The minimalist Brazilian drama Found Memories has a running gag, a small chuckle that gradually morphs into something profound: Madalena (Sonia Guedes), an elderly baker in a remote hillside town, walks her fresh goods to the local coffee shop every morning, where she removes the rolls from her basket and stacks them in a cabinet to be sold. The shop owner, Antonio (Luiz Serra), barks at her to stack the bread his way. But every morning, Madalena ignores him.
What Charlize Theron does for Snow White and The Huntsman in her role as the Wicked Queen is a bit like what Godzilla does for a Godzilla movie: She gives you something big and distracting to look at while a lot of thinly defined victims run around frantically trying to avoid a grisly death at her hand.
Drummer Jack DeJohnette was 23 when he made his first recording with The Charles Lloyd Quartet in 1966. Since that time, he's been a driving force in the world of jazz. This year, DeJohnette will celebrate his birthday all year long — the big day is actually August 9 — with special events, including his current tour with his old friends Chick Corea (piano) and Stanley Clarke (bass).
Republican presidential candidate Mitt Romney picked up two big endorsements this week from GOP foreign policy luminaries: former Secretaries of State Condoleezza Rice and George Shultz.
At this point in the presidential race, endorsements are pretty routine. But these particular endorsements are important, since Romney has encountered some skepticism from foreign policy experts in his party.
Some Republicans expected the long, bloody wars in Iraq and Afghanistan to alter their party's traditional interventionist view. Those Republicans are disappointed in Romney.
What is it about Brandi Carlile's voice that gets right inside you? The power? Her range? It may be the way she can crack open a note, as she does in her best-known song, "The Story," which was prominently featured on Grey's Anatomy.
This month, NPR's Backseat Book Club hits the high seas for an adventurous novel called Heart of a Samurai by Margi Preus. The book begins in 1841, and is based on the sprawling true-life tale of Manjiro, whose destiny was almost determined before birth as a son in a long line of fishermen. But a storm blew his life on a new course, and he became one of the first Japanese to set foot in America.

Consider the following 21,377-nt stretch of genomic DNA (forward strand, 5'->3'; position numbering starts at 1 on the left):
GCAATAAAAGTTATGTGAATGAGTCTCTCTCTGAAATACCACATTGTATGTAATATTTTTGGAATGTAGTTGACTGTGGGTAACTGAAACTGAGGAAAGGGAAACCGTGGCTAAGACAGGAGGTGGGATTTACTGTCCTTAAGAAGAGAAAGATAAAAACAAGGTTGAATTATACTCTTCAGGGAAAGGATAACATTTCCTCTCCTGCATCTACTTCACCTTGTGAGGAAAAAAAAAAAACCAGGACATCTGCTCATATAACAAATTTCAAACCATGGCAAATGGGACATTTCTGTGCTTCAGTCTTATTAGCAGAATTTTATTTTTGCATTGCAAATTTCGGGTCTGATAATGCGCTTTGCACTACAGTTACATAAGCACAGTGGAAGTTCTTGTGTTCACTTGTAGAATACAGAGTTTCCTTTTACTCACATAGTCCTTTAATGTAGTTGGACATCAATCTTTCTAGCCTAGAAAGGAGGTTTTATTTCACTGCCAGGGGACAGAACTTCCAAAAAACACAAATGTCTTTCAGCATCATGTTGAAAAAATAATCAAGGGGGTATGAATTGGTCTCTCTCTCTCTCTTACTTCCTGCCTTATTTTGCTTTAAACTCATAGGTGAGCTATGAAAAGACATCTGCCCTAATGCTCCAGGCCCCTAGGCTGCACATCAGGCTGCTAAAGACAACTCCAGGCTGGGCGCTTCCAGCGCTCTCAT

The next installment in NPR's Backseat Book Club heads back to where this all started: Diary of a Wimpy Kid, by Jeff Kinney. It was our 2009 interview with Kinney that sparked the idea for a special book club dedicated to kids. On the day before Kinney arrived at our studios, we asked our youngest listeners to send us the questions they would put to the author of the blockbuster series. We were floored by the response. An avalanche of emails hit our inbox from kids all over the country.
Poised to triumphantly clinch the Republican nomination for president, Romney instead was upstaged Tuesday by supporter Donald Trump's new birther-on-steroids shtick that stole the headlines and the candidate's big moment.
Then on Thursday, ready to embarrass President Obama by holding a "surprise" press event in front of Solyndra, the Obama-touted California solar energy company that failed after getting a $535 million government loan guarantee, Romney was upstaged yet again.
Spain's borrowing costs hit record highs this week and European stock markets have slumped over fears Madrid can't afford the price tag required to prop up its ailing banks. It's looking ever more likely the country will need some kind of bailout.
After watching Greece from afar for years, many Spaniards now believe Spain's number is up.
A tourist in Madrid might wonder where the crisis is. Traffic is heavy and the tapas bars are packed.
But listen in on some of the conversations, and it's clear that Spaniards are scared.